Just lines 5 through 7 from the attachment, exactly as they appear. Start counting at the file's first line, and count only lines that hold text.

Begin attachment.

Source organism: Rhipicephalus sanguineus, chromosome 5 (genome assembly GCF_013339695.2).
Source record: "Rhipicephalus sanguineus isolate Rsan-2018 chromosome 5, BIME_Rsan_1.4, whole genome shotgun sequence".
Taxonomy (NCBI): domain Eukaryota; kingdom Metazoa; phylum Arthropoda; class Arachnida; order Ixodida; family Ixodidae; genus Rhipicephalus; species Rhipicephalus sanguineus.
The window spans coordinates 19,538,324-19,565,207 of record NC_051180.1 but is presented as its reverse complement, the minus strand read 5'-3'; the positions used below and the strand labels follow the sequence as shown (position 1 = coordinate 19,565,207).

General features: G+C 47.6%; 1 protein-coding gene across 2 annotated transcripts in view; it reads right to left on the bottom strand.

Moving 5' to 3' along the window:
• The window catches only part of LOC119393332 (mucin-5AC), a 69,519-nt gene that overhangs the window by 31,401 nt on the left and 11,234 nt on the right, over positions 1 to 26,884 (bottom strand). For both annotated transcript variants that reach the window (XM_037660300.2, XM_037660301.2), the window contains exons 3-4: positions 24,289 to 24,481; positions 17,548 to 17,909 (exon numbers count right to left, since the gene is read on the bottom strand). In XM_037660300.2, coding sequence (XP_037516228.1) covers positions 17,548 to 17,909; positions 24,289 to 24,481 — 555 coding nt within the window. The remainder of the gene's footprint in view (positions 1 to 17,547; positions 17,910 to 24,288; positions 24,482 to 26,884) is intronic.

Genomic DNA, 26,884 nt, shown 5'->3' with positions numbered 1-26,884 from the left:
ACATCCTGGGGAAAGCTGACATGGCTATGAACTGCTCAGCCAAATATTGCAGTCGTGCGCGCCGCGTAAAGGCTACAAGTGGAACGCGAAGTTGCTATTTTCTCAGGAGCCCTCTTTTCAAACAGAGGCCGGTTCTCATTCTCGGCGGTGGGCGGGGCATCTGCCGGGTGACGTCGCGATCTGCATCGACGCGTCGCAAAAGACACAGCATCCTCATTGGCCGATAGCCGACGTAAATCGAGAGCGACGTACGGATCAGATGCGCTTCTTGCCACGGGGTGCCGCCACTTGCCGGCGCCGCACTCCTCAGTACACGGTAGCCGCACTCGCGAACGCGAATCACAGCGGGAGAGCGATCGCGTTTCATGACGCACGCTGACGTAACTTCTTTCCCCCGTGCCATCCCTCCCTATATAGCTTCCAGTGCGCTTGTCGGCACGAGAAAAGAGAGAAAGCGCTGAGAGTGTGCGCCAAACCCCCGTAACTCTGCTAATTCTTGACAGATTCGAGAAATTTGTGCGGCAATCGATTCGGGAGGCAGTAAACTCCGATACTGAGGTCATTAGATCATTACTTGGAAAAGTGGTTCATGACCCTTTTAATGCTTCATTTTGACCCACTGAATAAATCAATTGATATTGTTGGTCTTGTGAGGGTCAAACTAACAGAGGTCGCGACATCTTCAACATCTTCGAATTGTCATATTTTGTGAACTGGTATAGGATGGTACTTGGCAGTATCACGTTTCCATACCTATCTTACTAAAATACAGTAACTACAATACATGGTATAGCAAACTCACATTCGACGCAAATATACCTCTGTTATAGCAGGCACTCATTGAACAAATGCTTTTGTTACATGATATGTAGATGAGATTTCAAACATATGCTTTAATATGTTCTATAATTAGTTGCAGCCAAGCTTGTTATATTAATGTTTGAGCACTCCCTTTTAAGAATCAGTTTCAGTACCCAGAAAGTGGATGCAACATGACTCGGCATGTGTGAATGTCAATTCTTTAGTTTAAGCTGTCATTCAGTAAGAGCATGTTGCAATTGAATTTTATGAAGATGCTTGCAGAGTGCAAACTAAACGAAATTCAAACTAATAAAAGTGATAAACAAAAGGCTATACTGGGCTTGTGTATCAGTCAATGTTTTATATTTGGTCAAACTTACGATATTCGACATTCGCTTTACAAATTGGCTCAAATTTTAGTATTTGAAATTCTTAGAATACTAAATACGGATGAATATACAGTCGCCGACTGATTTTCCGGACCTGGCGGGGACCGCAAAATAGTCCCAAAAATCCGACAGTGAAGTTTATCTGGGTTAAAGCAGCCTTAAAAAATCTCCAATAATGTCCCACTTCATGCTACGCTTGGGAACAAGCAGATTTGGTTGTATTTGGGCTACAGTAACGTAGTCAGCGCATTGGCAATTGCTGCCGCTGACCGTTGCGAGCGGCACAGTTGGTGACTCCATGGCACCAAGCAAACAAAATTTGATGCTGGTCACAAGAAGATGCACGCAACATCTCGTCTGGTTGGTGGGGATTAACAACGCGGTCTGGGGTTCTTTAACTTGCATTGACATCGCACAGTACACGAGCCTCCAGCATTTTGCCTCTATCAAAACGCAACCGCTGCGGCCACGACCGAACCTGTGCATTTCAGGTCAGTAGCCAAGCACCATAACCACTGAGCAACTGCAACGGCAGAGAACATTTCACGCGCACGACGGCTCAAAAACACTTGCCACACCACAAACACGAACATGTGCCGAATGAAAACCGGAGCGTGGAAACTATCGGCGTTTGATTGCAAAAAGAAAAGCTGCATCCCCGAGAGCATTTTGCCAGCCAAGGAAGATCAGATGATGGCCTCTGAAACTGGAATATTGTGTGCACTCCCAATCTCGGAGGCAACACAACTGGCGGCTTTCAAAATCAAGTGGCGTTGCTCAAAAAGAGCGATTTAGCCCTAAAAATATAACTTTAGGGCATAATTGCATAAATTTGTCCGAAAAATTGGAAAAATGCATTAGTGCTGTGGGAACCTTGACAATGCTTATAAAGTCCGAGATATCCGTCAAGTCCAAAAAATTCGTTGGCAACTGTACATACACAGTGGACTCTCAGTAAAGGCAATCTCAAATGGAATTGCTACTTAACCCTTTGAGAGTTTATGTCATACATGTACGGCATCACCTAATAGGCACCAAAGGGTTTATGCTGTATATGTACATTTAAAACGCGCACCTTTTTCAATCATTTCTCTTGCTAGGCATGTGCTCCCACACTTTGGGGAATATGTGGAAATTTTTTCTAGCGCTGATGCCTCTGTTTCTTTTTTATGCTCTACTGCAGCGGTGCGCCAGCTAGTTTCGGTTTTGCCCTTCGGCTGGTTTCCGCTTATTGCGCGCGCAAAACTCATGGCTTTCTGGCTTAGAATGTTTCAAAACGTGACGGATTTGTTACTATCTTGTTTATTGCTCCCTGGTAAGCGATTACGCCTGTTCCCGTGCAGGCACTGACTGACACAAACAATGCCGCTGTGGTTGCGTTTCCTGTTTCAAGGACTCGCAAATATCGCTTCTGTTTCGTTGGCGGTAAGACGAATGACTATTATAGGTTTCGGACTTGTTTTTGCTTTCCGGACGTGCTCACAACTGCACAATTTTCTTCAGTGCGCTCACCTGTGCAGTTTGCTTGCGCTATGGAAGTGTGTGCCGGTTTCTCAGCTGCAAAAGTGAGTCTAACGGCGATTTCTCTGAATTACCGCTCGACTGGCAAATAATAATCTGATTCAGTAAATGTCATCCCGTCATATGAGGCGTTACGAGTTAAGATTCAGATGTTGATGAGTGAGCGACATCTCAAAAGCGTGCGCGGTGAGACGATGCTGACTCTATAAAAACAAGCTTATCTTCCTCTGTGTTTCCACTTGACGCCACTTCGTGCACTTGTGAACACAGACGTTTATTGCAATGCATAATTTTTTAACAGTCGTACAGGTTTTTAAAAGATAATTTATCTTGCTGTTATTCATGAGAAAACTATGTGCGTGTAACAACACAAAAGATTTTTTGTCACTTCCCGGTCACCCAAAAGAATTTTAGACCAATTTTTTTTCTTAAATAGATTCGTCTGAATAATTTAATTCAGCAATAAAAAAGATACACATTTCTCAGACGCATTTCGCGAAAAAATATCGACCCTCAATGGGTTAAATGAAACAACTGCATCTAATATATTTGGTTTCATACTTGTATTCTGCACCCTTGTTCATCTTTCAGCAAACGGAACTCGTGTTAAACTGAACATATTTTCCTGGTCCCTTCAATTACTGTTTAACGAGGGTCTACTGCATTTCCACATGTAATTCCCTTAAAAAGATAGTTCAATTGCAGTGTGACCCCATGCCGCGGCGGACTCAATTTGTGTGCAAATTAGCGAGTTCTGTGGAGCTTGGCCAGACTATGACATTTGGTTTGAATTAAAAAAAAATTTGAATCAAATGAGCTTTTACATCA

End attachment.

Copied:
General features: G+C 47.6%; 1 protein-coding gene across 2 annotated transcripts in view; it reads right to left on the bottom strand.

Moving 5' to 3' along the window:
• The window catches only part of LOC119393332 (mucin-5AC), a 69,519-nt gene that overhangs the window by 31,401 nt on the left and 11,234 nt on the right, over positions 1 to 26,884 (bottom strand). For both annotated transcript variants that reach the window (XM_037660300.2, XM_037660301.2), the window contains exons 3-4: positions 24,289 to 24,481; positions 17,548 to 17,909 (exon numbers count right to left, since the gene is read on the bottom strand). In XM_037660300.2, coding sequence (XP_037516228.1) covers positions 17,548 to 17,909; positions 24,289 to 24,481 — 555 coding nt within the window. The remainder of the gene's footprint in view (positions 1 to 17,547; positions 17,910 to 24,288; positions 24,482 to 26,884) is intronic.